Posts Tagged ‘architecture’

Sorry, Slate, DC (still) doesn’t need any skyscrapers

July 16, 2015

Just over three years ago, I posted a short comment on an opinion piece in Slate on the the then-ongoing debate over whether to relax Washington, D.C.’s limit on building height. The crux of my argument was that DC, as designed, had maintained the balance between human scale and public function that caused European cities like Paris to be praised for their historic beauty. DC, like Paris, is a capitol city, and esthetics should rank first when talking about change.

Now, from Slate, comes a tale of another European city, London. Unlike Paris and DC, London has given way to developer’s greed, to the point where even those who love the city are leaving it.

The new Slate article covers one of the symptoms of the decline, the destruction of the esthetics of central London. What’s happened there? Consider Saint Paul’s Cathedral, begun on the still warm ashes of the Great Fire of London, survivor of the Blitz, and for 150 years the tallest and, as Shepps says, the most prominent building in the city.

Saint Paul's, 1891

Saint Paul’s, 1891

Here it is now, in a photo from the Slate article, a small parish church, huddled amidst the encroaching cranes, dwarfed by The Shard, prominent only in memory.

Saint Paul's and The Shard, 2014

Saint Paul’s and The Shard, 2014

If that’s what you want DC to become, then build those skyscrapers.

Sorry, Slate, DC doesn’t need any skyscrapers

April 25, 2012

John Kennedy once said that Washington, DC was a city “of Northern charm and Southern efficiency”. There’s now a discussion going on about relaxing the height restrictions on buildings in the District to allow the construction of skyscrapers. The proponents of taller buildings are arguing that this will improve its efficiency. The opponents should be arguing that taller buildings will destroy what charm it now has.

Washington DC Skyline from the National Cathedral

The DC regulations are fairly stringent, and restrict building height to about 130ft. Slate’s Matthew Yglesias has weighed in on the side of the skyscrapers, taking issue with an article in the Washington Examiner by Harry Jaffe.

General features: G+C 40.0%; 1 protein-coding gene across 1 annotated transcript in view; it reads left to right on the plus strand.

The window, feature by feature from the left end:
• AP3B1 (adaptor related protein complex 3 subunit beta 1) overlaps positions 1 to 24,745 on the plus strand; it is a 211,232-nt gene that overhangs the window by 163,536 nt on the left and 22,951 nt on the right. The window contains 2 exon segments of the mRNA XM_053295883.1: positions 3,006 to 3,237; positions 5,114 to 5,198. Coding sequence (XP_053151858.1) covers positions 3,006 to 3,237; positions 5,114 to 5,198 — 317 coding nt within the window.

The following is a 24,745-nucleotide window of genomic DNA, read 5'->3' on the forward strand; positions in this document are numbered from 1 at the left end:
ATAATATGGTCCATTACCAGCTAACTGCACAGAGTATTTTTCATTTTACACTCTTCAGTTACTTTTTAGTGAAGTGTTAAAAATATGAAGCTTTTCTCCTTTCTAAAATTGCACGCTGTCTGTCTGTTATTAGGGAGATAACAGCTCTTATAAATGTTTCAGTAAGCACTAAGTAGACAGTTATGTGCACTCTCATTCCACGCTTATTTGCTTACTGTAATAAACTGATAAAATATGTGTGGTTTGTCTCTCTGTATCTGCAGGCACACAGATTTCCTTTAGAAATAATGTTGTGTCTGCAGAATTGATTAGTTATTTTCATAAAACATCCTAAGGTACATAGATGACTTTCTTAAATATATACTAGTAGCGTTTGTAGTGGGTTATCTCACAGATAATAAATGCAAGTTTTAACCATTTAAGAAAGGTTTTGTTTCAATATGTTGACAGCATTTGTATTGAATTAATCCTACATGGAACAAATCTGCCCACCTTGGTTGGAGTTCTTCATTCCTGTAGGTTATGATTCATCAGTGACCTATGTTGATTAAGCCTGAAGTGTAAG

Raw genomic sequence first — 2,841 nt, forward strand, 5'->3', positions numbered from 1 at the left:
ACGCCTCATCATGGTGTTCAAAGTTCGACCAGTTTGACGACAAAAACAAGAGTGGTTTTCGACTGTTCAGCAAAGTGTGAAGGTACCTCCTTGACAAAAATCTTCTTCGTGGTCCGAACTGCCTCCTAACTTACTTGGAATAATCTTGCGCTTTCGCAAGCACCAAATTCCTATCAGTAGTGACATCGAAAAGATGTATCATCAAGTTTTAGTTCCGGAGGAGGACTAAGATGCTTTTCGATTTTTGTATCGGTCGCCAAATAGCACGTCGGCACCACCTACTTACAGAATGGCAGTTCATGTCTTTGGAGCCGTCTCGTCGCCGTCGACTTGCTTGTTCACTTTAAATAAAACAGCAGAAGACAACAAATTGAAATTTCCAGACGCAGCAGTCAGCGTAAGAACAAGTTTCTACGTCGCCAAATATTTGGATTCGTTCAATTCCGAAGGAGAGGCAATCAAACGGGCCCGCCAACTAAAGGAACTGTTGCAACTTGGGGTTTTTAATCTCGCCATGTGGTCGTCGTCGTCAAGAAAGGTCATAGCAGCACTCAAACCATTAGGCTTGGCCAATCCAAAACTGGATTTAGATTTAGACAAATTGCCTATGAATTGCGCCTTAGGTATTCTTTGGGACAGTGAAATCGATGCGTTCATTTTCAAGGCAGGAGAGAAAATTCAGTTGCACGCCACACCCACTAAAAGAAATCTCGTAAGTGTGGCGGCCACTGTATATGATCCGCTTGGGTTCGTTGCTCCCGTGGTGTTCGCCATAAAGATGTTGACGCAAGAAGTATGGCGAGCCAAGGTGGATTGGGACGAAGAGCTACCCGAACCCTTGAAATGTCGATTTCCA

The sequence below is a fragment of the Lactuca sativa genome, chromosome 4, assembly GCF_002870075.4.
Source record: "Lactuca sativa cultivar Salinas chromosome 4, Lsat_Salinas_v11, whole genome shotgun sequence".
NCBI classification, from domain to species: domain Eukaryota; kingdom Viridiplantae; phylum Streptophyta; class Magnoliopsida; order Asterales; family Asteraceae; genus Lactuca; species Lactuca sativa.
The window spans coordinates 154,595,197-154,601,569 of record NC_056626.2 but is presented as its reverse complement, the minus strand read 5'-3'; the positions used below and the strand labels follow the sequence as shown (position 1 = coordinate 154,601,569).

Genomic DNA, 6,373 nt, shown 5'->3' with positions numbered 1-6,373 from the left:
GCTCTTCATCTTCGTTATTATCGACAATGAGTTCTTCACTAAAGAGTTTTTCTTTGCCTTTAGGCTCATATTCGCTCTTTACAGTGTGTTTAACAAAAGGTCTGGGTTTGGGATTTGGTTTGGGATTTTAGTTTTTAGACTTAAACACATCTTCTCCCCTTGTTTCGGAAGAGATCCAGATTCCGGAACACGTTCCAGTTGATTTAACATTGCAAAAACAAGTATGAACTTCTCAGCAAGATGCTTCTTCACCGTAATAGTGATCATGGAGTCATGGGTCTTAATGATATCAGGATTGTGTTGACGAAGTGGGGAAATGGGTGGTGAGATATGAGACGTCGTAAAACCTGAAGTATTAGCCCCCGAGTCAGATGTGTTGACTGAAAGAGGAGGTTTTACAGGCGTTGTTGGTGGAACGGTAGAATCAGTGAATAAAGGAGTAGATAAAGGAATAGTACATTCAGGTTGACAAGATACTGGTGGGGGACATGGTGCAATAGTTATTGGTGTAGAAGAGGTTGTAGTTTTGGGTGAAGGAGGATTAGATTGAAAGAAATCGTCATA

In my opinion, both sides get it wrong, but Yglesias is egregiously more wrong than Jaffe. Both are arguing the economic side of things, with Yglesias claiming that taller buildings will create more jobs and lower land costs, while Jaffee argues, weakly, that no jobs will be created and that it’s healthier that firms are forced to move to the suburbs. Yglesias brings in all sorts of absurd extraneous arguments, making it look as if the law is trying to keep out steel frame construction, and pointing out that Fargo, ND, has more tall buildings than does DC (as if that matters — we’re not talking about erectile dysfunction here).

Throwing DC open to skyscraper development will turn it into another collection of soulless canyons, indistinguishable from dozens of similar places around the world. Jaffee nails it when he says that only reason it’s even a topic of discussion is pure greed. DC doesn’t need an economic boost. It’s the one true recession-proof city, with this thing called the national government providing a constant outpouring of local jobs, everything from janitorial to judicial. In this modern day and Internet age, it doesn’t need people living and working stacked up on top of one another. Anyone who lives in the (ever more expensive) suburbs, and makes the (ever longer) commute to work in the District will tell you that we don’t need to pack more office workers into DC’s 60 square miles. The only beneficiaries will be the real estate agents and the building contractors.

However weak Jaffe’s economic arguments are, he gets it very right when he talks about the architectural and cultural aspects:

Thomas Jefferson set the tone for building heights in our town. He admired the low-lying architecture of Paris. Pierre L’Enfant laid out the city in European scale and design. When skyscrapers started to rise and dominate skylines in New York and Chicago, Congress in 1910 enacted a law to limit building heights and maintain D.C.’s European feel, which also served the purpose of allowing the U.S. Capitol to dominate the skyline.

Because of those height restrictions, the District is more visible, has a more human feel, is more European, if you must put it that way. But that’s because DC and Paris are both reaching for the same goal: a city at human scale, with a few towering landmarks to give it character.

Click on the picture above to get a closer look. Use your [+] key to zoom your browser in a bit. Notice how the otherwise pleasant landscape is marred by the collection of buildings across the bottom. Now imagine those same buildings, only thirty or fifty stories higher.

Yglesias complains that Jaffe doesn’t understand the purpose of a city. Yglesias doesn’t understand the purpose of a capitol city.